In the Middle East, Give War a Chance | Opinion

Only when it involves Jews can a simple real estate dispute precipitate a war and be turned into a symbol of ethnic cleansing. The property in the Jerusalem neighborhood long named after Simeon the Righteous was purchased by Jews in 1870. In 1948, Jordan's military took over that part of eastern Jerusalem, ethnically cleansed the Jews and resettled Arabs in the property.

Those Arabs' descendants refuse to recognize the legitimate Jewish claim to the property—something their forebears not only recognized, but put into formal writing. Today, the underlying Palestinian-Arab residents in the Sheikh Jarrah neighborhood refuse to pay rent to the rightful Jewish owners.

In any country where a neutral rule of law prevails, the squatters would be evicted. It would be a simple, straightforward legal action. But in the Middle East, nothing is simple.

So, the mantra of ethnic cleansing filled the streets of Jerusalem as stones rained down from atop the Western Wall on Jewish worshipers. Palestinian rioters once again found an excuse for violence against Israeli Jews.

Not to be outdone by the incited mob, Hamas, whose existence depends on its commitment to the destruction of the Jewish state, launched indiscriminate rockets and missiles into Israel's populated areas. Hamas knew full well that Israel would respond with a devastating aerial bombardment of its political and military infrastructure—and that there would be inevitable civilian casualties in tightly packed Gaza City, where Hamas interweaves itself within the noncombatant population. The internationally recognized terror outfit then showcases these civilian deaths for an anti-Israel media eager for dramatic visuals to exploit.

Thus, the ritual of violence once again takes place. Let us be clear: Hamas knows it cannot defeat Israel. It can, for a limited number of days, inflict pain on Israel's civilian population. It can rejoice in the misery it causes Israelis. And it can ignore the misery of the civilian population of Gaza—Hamas operates as a conqueror in its own putative land, beholden to no one.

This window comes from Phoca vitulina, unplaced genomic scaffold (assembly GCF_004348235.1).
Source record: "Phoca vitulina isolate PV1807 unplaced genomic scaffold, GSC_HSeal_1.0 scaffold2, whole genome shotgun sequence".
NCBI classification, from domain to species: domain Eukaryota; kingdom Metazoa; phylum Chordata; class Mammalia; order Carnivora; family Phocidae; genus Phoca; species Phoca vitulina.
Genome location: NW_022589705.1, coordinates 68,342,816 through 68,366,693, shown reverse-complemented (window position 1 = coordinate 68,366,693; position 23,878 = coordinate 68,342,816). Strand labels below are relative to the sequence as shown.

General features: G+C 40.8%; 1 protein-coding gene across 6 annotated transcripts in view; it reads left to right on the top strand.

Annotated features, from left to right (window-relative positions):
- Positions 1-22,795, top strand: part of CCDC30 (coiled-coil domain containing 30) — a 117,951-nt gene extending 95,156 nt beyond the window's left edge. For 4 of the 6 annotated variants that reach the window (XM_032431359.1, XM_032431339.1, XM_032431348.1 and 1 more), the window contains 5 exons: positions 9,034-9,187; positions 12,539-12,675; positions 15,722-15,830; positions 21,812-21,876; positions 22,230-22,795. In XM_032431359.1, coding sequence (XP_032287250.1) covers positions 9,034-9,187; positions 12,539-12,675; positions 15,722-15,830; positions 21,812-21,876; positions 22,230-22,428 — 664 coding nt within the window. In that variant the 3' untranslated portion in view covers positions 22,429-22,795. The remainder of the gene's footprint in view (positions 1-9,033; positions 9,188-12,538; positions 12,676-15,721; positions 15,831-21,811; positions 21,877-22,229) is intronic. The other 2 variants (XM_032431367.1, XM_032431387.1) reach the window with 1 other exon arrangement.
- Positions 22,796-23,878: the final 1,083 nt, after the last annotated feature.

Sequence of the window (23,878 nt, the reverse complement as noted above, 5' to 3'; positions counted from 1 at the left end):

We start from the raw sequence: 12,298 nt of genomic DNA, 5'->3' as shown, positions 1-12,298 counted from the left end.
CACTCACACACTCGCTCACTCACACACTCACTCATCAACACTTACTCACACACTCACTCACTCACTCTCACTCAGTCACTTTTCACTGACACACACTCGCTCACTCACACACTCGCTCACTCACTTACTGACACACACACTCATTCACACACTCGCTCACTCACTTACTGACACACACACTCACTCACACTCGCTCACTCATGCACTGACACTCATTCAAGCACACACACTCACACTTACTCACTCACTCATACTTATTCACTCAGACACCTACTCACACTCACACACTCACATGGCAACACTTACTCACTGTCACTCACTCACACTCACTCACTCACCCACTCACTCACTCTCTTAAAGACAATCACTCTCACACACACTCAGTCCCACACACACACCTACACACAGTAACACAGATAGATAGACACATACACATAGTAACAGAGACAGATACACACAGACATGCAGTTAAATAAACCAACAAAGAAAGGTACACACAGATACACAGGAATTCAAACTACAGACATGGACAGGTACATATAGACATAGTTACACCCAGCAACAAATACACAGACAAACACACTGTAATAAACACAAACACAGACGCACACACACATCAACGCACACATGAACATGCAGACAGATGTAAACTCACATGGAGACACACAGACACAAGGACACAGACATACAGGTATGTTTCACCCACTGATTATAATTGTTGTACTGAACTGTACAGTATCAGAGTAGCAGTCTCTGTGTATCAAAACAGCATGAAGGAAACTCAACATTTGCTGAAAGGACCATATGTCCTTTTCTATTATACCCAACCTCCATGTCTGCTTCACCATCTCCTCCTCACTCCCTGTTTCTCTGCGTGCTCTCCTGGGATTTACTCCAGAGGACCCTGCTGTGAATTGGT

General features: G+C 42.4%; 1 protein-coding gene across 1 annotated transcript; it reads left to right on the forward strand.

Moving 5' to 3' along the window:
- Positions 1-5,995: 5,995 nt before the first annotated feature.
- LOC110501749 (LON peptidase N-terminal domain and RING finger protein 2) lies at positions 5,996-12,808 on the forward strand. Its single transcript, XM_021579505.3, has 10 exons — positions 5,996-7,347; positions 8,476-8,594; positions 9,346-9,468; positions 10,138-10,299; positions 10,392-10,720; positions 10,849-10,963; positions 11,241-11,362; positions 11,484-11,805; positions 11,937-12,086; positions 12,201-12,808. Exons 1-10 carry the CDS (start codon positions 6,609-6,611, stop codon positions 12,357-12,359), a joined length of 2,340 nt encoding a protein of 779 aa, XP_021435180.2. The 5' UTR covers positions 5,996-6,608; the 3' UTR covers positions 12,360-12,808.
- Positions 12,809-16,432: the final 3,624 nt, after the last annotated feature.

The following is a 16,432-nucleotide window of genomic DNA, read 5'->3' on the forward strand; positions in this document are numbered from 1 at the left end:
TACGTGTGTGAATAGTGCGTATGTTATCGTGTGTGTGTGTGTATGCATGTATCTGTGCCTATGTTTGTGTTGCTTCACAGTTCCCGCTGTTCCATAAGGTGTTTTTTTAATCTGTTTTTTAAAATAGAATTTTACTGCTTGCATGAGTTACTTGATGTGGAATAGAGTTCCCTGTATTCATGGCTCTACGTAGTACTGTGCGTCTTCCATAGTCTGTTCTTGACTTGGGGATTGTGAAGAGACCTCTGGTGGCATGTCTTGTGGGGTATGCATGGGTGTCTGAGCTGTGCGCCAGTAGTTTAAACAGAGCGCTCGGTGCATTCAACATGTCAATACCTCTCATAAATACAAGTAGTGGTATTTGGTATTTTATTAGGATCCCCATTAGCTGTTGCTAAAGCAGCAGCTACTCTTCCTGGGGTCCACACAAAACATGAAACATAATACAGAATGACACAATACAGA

IDF tank in Golan Heights in May
IDF tank in Golan Heights in May 2021 JALAA MAREY/AFP via Getty Images

Hamas knows that, inevitably, it can count on the international community to spare it by advocating for a ceasefire. The Europeans will then rush money into Hamas' coffers to rebuild the destruction—and some of it will be diverted for Hamas' continual war efforts.

The scenario has existed before. It will be repeated again. Hamas wages its war of attrition—or, as observers of asymmetrical warfare have called it, the war of the flea. The flea is small and the dog is large, but over time enough attacks by enough fleas will bring down the dog.

Make life unbearable for Israelis and the most skilled, educated and marketable among them will probably leave. This is Hamas' method to assuage the obvious reality that its attacks from the sky will never destroy Israel. Its attacks are instead designed to merely make Israel vulnerable.

The virtue-signaling peace crowd is already demonstrating. But there is no virtue in enabling a devout enemy to regroup for its next inevitable war. Extremism in defense of one's own nation and the lives of one's own children is not a vice, but an act of righteousness.

An intractable enemy must be destroyed. The cost of the war must be so great that Hamas will not be able to repeat its periodic foray of violence, its continual mobilization of wars of attrition. If the dog is to survive, then the fleas must be destroyed in their earliest stages.

There is no giving peace yet another chance. For Israel, only war will solve its problem with an intractable enemy hell-bent on its destruction. It is time for Israel to ignore the international community that will rebuild Hamas' military capacity and to give war a chance.

Abraham H. Miller is an emeritus professor of political science, University of Cincinnati and a distinguished fellow with the Haym Salomon Center. Follow him on Twitter: @salomoncenter.

The views expressed in this article are the writer's own.